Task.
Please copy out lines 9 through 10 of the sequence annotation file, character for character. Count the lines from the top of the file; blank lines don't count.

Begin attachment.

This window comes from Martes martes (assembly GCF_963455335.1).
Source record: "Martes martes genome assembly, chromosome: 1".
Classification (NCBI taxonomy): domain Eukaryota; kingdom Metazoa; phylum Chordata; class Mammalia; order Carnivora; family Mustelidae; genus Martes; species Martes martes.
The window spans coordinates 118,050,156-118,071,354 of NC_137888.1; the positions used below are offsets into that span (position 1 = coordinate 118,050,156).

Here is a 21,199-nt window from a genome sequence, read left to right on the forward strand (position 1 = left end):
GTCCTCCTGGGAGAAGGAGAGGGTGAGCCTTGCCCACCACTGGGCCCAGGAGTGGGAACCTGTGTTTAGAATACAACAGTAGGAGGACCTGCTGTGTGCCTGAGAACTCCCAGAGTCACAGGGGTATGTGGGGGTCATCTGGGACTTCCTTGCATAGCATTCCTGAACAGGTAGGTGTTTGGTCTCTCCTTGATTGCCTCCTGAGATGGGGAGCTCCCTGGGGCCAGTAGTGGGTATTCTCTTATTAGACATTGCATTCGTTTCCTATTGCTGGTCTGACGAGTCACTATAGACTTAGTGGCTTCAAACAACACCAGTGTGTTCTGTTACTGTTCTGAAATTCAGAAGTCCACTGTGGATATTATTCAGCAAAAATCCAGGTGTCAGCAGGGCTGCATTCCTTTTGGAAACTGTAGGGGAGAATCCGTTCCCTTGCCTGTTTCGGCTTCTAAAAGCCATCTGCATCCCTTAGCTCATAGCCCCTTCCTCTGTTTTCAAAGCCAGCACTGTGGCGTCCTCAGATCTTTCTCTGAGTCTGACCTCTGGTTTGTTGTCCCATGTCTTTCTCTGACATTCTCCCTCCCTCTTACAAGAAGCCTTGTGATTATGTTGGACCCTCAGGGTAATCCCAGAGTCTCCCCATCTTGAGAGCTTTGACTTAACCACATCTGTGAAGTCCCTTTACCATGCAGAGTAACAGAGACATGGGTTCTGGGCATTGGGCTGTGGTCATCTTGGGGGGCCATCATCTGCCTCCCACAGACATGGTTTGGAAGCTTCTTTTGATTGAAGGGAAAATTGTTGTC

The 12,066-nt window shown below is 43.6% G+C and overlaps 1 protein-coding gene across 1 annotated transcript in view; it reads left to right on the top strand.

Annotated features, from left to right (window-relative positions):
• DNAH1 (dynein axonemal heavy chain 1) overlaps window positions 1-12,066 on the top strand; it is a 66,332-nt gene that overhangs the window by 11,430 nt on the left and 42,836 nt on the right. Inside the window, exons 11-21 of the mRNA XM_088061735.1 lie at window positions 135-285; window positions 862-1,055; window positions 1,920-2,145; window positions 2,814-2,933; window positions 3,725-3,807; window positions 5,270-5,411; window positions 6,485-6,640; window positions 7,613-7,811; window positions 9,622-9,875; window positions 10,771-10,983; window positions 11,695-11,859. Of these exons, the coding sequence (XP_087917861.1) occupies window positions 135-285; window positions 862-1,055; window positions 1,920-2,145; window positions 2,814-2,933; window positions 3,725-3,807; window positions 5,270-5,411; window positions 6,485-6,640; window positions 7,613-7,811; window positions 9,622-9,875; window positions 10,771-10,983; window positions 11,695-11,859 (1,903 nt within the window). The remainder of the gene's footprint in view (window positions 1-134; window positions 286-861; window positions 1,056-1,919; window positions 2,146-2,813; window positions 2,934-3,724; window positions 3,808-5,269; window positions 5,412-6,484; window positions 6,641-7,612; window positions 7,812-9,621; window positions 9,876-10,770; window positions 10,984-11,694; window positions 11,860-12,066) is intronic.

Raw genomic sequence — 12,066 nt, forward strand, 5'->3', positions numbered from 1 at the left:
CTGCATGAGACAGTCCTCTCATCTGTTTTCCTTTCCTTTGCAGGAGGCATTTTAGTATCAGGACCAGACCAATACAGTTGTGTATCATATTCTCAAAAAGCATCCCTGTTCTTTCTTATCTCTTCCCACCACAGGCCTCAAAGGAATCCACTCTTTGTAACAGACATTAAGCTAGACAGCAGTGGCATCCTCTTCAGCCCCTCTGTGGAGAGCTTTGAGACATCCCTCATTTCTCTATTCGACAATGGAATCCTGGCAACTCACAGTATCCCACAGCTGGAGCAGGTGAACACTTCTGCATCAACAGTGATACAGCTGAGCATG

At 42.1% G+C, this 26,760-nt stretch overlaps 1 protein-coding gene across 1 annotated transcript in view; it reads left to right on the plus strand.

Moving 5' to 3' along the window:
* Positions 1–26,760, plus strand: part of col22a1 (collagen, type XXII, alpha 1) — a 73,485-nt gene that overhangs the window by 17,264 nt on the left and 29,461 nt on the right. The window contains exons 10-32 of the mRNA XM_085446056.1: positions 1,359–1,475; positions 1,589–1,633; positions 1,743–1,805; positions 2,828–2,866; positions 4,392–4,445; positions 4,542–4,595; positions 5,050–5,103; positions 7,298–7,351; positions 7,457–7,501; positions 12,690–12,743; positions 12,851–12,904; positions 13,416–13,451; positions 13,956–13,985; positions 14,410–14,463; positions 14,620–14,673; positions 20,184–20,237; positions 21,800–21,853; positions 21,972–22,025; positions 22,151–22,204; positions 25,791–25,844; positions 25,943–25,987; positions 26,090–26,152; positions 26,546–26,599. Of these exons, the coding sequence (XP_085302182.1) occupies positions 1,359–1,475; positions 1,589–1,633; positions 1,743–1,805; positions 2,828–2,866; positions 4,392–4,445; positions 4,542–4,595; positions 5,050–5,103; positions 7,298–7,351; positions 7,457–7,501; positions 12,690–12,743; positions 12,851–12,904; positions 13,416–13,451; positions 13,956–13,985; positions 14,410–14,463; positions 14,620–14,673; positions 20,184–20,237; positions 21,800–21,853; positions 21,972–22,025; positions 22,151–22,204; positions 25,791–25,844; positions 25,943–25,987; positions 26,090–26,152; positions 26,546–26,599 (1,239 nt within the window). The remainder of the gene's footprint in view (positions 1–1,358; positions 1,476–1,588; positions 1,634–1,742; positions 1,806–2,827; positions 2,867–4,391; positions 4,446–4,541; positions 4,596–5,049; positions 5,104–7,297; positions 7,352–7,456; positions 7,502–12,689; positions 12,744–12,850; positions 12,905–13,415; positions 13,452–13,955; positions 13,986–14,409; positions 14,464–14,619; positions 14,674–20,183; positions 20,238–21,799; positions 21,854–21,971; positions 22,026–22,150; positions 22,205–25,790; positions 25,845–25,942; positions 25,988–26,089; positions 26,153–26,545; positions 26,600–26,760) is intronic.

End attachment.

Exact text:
• DNAH1 (dynein axonemal heavy chain 1) overlaps window positions 1-12,066 on the top strand; it is a 66,332-nt gene that overhangs the window by 11,430 nt on the left and 42,836 nt on the right. Inside the window, exons 11-21 of the mRNA XM_088061735.1 lie at window positions 135-285; window positions 862-1,055; window positions 1,920-2,145; window positions 2,814-2,933; window positions 3,725-3,807; window positions 5,270-5,411; window positions 6,485-6,640; window positions 7,613-7,811; window positions 9,622-9,875; window positions 10,771-10,983; window positions 11,695-11,859. Of these exons, the coding sequence (XP_087917861.1) occupies window positions 135-285; window positions 862-1,055; window positions 1,920-2,145; window positions 2,814-2,933; window positions 3,725-3,807; window positions 5,270-5,411; window positions 6,485-6,640; window positions 7,613-7,811; window positions 9,622-9,875; window positions 10,771-10,983; window positions 11,695-11,859 (1,903 nt within the window). The remainder of the gene's footprint in view (window positions 1-134; window positions 286-861; window positions 1,056-1,919; window positions 2,146-2,813; window positions 2,934-3,724; window positions 3,808-5,269; window positions 5,412-6,484; window positions 6,641-7,612; window positions 7,812-9,621; window positions 9,876-10,770; window positions 10,984-11,694; window positions 11,860-12,066) is intronic.

Raw genomic sequence — 12,066 nt, forward strand, 5'->3', positions numbered from 1 at the left: